I believe that if we’re honest with ourselves we can learn some hard lessons from Freedom From Workplace Bullies Week – an event that has been around for at least 4 years. This year I decided to join in the effort and sponsor Take Action Screenings and offered free DVDs as part of our new initiative to use film to create change. I’m delighted that the videos were used by advocates in a dozen states – and Australia – in a wide variety of venues. But, I also recognize that this is a drop in the bucket for what needs to happen on a broader level. Freedom From Workplace Bullies Week has been in place nearly half a decade. And, while we applaud the efforts of others scattered around the country who worked hard to garner signed proclamations in 38 cities and one county, it’s important for us to heed this as a wake-up call. As near as I can tell there are some 30,000+ cities in the US. That’s not to denigrate any of the work others are doing – it’s merely meant to raise the bar. Ironically, workplace bullying was more prominently covered by the media in the months leading up to the event. So, the real question is: why hasn’t this effort really resonated beyond a small cadre of people into a true coalition? Is it time for a new approach? Here’s an article from WhenTheAbuserGoesToWork.com that asks just that. Patricia Barnes asks that we start to look in new directions. In keeping with our mission to foster open and frank discussion, you don’t have to agree with her or me but you do owe it to yourself to become part of the discussion. READ ON:
Labor Secretary Sleeping on the Job?
The Canadian province of Quebec amended its Labour Standards Act in 2002 to ban non-discriminatory workplace harassment and bullying. The law, which went into effect on June 1, 2004, also imposes a duty on employers to prevent and stop bullying.
According to one observer, the law was the result of a sustained campaign by Quebec unions, as well as by a non-profit advocacy and resource group for non-unionized workers, “Au bas l’echelle” (in English, “Rank and File”).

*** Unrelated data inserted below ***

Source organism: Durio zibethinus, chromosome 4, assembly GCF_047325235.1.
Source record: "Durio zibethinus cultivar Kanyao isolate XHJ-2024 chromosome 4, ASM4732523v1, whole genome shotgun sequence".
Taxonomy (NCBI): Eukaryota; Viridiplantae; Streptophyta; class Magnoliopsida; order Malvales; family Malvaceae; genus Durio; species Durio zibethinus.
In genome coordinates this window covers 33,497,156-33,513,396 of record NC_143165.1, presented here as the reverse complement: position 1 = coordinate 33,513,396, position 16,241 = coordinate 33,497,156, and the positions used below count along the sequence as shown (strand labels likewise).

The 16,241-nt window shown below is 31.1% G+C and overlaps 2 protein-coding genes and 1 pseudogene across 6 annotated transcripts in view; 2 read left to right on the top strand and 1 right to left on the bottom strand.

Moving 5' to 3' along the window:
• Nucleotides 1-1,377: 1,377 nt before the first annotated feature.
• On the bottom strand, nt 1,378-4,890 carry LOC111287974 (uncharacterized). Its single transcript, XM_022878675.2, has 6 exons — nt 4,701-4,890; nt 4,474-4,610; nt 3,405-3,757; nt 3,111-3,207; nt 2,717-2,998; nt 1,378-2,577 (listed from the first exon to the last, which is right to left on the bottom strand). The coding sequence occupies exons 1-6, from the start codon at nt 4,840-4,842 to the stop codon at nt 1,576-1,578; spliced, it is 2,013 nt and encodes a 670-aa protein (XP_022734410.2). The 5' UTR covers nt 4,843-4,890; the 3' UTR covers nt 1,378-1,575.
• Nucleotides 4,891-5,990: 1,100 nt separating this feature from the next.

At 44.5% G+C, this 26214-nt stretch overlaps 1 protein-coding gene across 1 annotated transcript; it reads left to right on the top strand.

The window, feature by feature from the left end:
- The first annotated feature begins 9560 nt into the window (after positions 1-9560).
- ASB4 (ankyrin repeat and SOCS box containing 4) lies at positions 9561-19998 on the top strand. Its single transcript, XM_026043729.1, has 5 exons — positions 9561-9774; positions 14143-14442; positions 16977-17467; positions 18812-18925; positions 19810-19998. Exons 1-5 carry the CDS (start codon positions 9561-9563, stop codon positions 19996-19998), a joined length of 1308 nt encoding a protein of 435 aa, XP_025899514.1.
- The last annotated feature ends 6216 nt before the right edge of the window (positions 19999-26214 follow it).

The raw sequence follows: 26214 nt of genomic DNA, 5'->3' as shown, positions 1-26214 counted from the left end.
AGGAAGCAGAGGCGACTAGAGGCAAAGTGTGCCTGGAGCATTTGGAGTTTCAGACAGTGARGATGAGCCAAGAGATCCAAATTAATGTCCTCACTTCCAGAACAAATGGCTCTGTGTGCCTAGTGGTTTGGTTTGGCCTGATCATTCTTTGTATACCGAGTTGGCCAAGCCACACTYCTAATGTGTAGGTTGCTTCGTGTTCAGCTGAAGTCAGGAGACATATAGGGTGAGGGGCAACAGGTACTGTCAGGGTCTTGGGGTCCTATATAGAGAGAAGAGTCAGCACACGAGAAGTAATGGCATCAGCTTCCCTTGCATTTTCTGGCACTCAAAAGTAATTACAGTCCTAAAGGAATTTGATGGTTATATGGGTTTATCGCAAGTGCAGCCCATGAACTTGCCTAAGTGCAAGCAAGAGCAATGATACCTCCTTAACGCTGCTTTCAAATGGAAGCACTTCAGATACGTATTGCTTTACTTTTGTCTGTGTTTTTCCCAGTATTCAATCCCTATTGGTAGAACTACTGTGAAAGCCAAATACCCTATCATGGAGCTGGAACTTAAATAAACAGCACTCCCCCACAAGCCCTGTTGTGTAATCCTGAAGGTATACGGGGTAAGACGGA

This effort resulted in the establishment in 1999 by then Minister of Labor, Diane Lemieux, of an Interdepartmental Committee on Psychological Harassment at Work. The committee in 2001 recommended the government take legislative steps to prohibit psychological harassment.
It is time for unions and workplace anti-bully advocates to call upon U.S. Secretary of Labor Hilda L. Solis to empanel a commission to study the problem of workplace bulling in the United States and recommend new legislation to Congress.
There is overwhelming research that the problem of workplace bullying is epidemic in the United States, affecting at least one in four workers, and that workplace bullying destroys lives and costs American employers billions every year.
Efforts began in the United States almost a decade ago to pass a so-called Healthy Workplace Bill on a state-by-state basis. Thus far, no state has adopted the bill, which is much weaker than Quebec’s legislation.
Meanwhile, the worsening economy has left more and more workers vulnerable to bullying. Not only are there fewer jobs, but the nature of the workforce is changing. More workers today are categorized as “independent contractors” who receive no benefits and low pay. These include home-workers, tele-workers, piece-workers.
Even if one state does step up and adopt a workplace anti-bully bill, it will take decades, if ever, before all of the states do.
*** See Debra L. Parkes, “Targeting Workplace Harassment in Quebec: On Exporting a New Legislative Agenda” (2004) 8 Empl. Rts. & Employ. Pol’y J. 423.